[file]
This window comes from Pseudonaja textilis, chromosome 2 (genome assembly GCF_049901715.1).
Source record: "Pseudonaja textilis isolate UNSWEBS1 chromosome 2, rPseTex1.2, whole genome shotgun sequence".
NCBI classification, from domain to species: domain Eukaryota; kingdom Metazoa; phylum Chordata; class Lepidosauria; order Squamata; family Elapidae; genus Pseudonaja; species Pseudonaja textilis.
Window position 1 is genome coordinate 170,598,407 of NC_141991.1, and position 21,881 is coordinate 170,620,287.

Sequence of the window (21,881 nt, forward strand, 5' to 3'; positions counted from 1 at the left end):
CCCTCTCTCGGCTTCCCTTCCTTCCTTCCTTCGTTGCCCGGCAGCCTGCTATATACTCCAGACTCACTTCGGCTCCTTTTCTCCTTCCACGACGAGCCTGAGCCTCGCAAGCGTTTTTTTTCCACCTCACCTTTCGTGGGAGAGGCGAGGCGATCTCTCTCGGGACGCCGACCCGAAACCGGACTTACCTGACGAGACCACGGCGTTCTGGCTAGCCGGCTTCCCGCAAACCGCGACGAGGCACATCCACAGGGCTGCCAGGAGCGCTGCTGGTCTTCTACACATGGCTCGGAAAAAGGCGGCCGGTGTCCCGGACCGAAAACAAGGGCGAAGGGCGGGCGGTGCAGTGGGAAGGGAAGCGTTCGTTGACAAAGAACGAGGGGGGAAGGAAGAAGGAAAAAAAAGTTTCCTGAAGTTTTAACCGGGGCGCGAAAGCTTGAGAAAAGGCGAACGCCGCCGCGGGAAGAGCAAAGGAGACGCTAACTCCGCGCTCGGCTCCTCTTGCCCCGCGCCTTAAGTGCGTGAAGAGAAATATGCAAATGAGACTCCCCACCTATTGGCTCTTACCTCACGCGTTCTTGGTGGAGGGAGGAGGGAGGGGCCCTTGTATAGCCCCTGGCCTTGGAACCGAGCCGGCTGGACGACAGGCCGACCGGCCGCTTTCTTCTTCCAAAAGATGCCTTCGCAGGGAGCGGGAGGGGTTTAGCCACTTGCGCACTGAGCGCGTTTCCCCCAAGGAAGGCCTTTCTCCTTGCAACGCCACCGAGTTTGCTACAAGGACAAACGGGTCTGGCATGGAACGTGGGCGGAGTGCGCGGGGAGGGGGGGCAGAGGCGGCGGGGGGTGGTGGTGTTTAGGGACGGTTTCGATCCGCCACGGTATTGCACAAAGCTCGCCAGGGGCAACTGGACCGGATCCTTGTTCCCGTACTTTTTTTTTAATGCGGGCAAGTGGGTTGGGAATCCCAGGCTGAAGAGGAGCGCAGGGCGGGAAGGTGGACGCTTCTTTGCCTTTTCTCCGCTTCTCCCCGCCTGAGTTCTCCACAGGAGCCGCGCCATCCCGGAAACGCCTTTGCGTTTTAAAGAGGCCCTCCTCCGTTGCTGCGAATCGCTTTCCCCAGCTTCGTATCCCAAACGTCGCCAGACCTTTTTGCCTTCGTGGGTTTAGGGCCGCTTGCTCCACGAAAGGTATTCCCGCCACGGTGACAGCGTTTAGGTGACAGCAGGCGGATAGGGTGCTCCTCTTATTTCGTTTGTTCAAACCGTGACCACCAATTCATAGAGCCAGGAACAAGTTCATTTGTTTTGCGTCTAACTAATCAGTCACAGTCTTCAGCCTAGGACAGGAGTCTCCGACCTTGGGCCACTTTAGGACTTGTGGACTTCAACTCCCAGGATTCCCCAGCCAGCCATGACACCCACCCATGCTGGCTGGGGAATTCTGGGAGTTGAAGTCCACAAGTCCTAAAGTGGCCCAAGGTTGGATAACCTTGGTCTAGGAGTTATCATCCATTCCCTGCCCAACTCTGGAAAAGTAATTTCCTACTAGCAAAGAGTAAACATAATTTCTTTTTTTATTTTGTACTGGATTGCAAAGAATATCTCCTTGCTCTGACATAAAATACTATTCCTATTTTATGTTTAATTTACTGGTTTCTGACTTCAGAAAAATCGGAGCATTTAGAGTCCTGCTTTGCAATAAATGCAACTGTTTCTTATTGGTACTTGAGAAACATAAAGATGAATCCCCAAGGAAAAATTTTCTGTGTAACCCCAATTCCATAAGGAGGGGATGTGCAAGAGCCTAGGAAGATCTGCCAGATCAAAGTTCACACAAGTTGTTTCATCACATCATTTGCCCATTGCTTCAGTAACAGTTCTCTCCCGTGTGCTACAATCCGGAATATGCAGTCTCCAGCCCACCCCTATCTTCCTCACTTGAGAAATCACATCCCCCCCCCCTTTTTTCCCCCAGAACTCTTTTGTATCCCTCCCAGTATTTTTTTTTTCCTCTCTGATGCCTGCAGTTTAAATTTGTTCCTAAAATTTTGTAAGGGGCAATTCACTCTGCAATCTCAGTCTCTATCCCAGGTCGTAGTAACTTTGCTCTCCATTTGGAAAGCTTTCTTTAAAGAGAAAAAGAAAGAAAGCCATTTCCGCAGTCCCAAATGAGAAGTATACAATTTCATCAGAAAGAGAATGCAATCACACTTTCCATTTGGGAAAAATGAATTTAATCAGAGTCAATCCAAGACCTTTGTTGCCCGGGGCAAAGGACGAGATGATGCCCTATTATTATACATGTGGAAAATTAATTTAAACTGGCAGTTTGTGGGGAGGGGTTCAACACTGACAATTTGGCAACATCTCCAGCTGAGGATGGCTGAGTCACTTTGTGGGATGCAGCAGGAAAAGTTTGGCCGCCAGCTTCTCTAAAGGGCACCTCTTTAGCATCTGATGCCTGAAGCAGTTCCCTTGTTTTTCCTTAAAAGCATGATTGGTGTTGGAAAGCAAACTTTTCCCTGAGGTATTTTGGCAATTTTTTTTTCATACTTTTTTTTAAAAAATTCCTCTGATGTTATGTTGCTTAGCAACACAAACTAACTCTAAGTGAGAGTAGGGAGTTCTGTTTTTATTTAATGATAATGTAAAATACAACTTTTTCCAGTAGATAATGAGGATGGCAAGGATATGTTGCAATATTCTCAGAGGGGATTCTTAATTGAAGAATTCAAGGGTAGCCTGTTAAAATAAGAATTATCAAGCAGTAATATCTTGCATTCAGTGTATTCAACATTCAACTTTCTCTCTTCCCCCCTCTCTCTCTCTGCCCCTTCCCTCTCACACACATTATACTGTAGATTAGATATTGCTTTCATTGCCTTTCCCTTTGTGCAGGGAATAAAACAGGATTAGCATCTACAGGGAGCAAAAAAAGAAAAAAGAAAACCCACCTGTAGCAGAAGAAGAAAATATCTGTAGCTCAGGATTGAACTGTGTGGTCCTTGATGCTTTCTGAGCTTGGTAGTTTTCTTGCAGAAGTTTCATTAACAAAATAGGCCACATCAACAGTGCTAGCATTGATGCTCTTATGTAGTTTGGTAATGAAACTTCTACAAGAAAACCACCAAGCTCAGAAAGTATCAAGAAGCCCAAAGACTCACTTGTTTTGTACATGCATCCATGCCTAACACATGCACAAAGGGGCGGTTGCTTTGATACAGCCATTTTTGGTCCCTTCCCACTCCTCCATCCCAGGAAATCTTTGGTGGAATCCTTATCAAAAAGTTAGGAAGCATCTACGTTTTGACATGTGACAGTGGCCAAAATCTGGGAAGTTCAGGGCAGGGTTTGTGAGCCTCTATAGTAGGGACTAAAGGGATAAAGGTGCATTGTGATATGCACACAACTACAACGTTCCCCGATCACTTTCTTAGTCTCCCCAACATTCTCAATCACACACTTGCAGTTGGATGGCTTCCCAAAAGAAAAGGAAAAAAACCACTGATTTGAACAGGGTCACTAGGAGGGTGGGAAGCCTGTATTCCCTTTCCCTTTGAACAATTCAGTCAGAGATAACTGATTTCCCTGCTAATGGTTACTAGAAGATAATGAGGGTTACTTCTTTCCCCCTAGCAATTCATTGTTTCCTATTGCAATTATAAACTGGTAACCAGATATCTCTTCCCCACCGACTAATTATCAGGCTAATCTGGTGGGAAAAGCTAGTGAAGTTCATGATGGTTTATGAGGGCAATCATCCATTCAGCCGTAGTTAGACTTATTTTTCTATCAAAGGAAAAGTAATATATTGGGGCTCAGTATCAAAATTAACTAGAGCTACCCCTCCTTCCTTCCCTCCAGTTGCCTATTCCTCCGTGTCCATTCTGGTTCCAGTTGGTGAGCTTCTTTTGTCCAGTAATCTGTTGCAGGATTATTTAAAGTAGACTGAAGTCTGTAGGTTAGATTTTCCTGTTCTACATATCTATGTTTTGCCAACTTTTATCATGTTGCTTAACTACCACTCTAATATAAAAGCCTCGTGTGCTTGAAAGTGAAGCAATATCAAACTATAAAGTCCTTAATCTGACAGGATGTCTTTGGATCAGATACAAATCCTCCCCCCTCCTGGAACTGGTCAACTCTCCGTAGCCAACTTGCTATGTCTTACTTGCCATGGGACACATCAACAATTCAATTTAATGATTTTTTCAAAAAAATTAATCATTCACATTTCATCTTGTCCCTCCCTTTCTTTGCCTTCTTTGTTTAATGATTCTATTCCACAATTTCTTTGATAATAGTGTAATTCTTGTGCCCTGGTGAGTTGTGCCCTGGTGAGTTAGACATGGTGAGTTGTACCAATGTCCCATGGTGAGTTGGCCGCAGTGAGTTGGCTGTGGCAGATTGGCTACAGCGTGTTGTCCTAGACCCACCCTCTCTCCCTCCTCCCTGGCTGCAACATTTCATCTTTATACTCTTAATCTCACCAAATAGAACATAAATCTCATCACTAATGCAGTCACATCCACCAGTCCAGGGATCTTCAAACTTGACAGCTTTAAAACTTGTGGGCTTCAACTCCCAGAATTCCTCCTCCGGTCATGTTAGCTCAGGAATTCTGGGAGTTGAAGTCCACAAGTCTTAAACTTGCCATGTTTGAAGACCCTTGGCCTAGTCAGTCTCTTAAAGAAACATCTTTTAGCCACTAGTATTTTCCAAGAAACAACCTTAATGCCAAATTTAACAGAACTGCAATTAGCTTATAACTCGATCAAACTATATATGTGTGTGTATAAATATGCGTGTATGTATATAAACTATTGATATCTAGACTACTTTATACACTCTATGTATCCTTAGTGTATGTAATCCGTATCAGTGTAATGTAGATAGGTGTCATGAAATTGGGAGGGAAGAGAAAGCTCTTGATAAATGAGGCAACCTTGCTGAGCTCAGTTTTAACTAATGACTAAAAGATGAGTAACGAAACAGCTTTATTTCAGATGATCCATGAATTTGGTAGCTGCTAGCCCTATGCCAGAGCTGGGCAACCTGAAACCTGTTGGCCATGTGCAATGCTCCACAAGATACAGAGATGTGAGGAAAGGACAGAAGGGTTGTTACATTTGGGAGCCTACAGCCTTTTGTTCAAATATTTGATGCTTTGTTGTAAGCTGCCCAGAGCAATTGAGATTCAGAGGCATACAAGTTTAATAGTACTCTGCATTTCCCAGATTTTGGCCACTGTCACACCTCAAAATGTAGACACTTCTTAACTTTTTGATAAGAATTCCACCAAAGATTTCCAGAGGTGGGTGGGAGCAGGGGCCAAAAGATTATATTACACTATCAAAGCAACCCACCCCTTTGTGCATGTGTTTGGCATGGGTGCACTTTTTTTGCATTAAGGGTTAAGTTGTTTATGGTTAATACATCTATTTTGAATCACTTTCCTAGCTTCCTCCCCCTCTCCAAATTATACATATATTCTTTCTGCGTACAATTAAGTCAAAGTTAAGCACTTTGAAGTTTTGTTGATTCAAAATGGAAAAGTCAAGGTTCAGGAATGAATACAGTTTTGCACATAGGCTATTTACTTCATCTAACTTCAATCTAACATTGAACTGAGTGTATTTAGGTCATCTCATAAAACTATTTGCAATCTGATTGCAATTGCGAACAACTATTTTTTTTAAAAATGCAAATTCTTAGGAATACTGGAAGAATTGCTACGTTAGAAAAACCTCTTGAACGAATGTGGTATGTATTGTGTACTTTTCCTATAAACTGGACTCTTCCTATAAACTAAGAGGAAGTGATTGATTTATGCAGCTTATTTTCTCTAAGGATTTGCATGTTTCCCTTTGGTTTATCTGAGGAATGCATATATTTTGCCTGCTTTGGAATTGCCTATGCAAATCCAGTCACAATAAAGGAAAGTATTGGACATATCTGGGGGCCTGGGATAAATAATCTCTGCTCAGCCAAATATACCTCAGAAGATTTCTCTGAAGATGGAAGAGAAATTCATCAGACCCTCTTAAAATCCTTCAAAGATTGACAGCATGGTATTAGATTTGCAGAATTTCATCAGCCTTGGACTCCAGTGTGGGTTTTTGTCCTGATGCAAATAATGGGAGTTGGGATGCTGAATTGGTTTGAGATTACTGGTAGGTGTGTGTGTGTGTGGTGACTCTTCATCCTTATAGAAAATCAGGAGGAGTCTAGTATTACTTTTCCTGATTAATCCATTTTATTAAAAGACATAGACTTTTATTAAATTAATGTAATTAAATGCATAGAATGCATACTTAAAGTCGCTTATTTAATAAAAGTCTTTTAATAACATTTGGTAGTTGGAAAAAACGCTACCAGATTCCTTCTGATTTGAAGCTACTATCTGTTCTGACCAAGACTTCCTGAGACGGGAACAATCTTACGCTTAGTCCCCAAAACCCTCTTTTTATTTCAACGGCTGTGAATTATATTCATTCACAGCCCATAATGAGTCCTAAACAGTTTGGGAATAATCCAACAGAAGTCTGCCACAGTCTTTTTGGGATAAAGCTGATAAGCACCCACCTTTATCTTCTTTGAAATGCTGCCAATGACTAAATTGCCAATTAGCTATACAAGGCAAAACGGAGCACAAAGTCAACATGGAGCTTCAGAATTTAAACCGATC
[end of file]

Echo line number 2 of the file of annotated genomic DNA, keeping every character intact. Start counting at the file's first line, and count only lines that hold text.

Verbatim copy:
Source record: "Pseudonaja textilis isolate UNSWEBS1 chromosome 2, rPseTex1.2, whole genome shotgun sequence".